Useful Photography Tip #194: You Need This if You’re Manually Focusing a Telephoto Lens

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One would easily think that focusing with a telephoto lens manually would be a peace of cake; but the reality is that there a ton of complicated physics happening. In fact, it’s both exhausting and requires the photographer to be incredibly deliberate. Perplexed at how this is so difficult? Well let’s break it down for you.

The Problem with Manual Focus is You

When you manually focus a lens, what you’re doing is using your fingers and hand to turn a ring on the lens–therefore moving the lens. I don’t care how good of a grip you have on your camera, you’re not keeping it stable when manually focusing. With wider angle lenses this is less of a problem due to how depth of field works. A 24mm f1.4 lens focused five feet away set to f2.8 will have more of the scene in focus than a 135mm f1.8 lens set to f2.8 and focused to five feet away. With the longer lens, just a sliver will be in focus. When a sliver of the scene is in focus and you’re moving the lens about, the focus plane gets thrown off–which can result in a person’s eye not being in focus when you’re trying to get it for a portrait.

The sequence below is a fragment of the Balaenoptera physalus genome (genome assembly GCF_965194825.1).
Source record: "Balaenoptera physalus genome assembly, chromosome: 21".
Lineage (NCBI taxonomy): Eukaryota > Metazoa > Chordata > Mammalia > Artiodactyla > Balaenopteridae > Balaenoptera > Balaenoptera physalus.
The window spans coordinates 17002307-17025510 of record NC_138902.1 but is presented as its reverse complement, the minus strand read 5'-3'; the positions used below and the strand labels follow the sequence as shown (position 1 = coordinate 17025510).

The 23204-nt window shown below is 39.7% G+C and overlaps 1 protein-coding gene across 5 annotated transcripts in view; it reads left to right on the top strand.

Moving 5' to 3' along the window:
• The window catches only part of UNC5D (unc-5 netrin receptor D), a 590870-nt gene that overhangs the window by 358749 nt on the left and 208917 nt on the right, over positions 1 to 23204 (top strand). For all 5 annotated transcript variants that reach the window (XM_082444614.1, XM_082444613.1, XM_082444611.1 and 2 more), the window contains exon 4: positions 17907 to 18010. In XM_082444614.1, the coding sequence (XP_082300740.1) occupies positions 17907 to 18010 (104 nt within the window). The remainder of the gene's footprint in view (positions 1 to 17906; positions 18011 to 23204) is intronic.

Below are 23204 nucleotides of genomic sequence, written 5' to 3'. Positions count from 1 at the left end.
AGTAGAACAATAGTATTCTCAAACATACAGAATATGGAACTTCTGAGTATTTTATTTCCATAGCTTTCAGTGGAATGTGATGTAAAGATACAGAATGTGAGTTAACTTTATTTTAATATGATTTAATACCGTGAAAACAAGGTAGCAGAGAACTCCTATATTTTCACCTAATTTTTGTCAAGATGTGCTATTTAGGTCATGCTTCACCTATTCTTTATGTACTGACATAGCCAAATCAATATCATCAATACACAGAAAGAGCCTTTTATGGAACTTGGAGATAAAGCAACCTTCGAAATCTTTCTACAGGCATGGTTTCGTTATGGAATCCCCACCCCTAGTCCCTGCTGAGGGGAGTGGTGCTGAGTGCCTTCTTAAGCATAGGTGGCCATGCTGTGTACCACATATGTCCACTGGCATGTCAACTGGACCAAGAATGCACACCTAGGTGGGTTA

The Solution isn’t Image Stabilization

The solution is to stabilize the camera. You can’t stabilize the lens enough; and to that end you need a tripod. It needs to be set down so that it doesn’t move. With the stability that a tripod gives, you can focus the lens and more or less just move the ring which will in turn change the focus. Not only does a tripod help with that but it also gives a photographer a better compositional tool to work with. When you have to move and adjust carefully, you really change the way that you compose and end up spending more time on ensuring that you can get the image than shooting away mindlessly.

Chris Gampat

Chris Gampat is the Editor in Chief, Founder, and Publisher of the Phoblographer. He also likes pizza.